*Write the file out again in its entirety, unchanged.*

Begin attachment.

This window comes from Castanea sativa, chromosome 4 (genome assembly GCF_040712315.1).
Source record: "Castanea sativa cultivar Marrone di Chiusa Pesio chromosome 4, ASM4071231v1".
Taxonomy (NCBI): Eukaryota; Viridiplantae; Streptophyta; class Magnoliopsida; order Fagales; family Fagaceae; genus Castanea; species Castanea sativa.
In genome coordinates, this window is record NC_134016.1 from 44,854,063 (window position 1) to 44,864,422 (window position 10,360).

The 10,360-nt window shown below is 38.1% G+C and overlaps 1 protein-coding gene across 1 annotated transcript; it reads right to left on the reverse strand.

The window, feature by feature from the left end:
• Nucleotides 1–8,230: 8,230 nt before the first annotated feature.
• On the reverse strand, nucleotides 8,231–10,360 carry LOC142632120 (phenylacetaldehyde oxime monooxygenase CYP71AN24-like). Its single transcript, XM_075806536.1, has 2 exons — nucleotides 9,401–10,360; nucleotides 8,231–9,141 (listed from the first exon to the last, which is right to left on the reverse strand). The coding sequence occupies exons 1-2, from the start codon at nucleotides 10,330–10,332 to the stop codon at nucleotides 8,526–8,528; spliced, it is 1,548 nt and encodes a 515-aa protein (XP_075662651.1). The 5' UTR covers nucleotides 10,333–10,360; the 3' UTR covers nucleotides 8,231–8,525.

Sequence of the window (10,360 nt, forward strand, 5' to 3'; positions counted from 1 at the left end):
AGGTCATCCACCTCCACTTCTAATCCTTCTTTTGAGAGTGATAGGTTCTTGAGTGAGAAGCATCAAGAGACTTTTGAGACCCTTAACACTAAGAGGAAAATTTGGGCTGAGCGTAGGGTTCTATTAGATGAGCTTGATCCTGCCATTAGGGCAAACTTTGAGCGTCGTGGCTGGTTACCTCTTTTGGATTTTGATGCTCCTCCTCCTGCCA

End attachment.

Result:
This window comes from Castanea sativa, chromosome 4 (genome assembly GCF_040712315.1).
Source record: "Castanea sativa cultivar Marrone di Chiusa Pesio chromosome 4, ASM4071231v1".
Taxonomy (NCBI): Eukaryota; Viridiplantae; Streptophyta; class Magnoliopsida; order Fagales; family Fagaceae; genus Castanea; species Castanea sativa.
In genome coordinates, this window is record NC_134016.1 from 44,854,063 (window position 1) to 44,864,422 (window position 10,360).

The 10,360-nt window shown below is 38.1% G+C and overlaps 1 protein-coding gene across 1 annotated transcript; it reads right to left on the reverse strand.

The window, feature by feature from the left end:
• Nucleotides 1–8,230: 8,230 nt before the first annotated feature.
• On the reverse strand, nucleotides 8,231–10,360 carry LOC142632120 (phenylacetaldehyde oxime monooxygenase CYP71AN24-like). Its single transcript, XM_075806536.1, has 2 exons — nucleotides 9,401–10,360; nucleotides 8,231–9,141 (listed from the first exon to the last, which is right to left on the reverse strand). The coding sequence occupies exons 1-2, from the start codon at nucleotides 10,330–10,332 to the stop codon at nucleotides 8,526–8,528; spliced, it is 1,548 nt and encodes a 515-aa protein (XP_075662651.1). The 5' UTR covers nucleotides 10,333–10,360; the 3' UTR covers nucleotides 8,231–8,525.

Sequence of the window (10,360 nt, forward strand, 5' to 3'; positions counted from 1 at the left end):
AGGTCATCCACCTCCACTTCTAATCCTTCTTTTGAGAGTGATAGGTTCTTGAGTGAGAAGCATCAAGAGACTTTTGAGACCCTTAACACTAAGAGGAAAATTTGGGCTGAGCGTAGGGTTCTATTAGATGAGCTTGATCCTGCCATTAGGGCAAACTTTGAGCGTCGTGGCTGGTTACCTCTTTTGGATTTTGATGCTCCTCCTCCTGCCA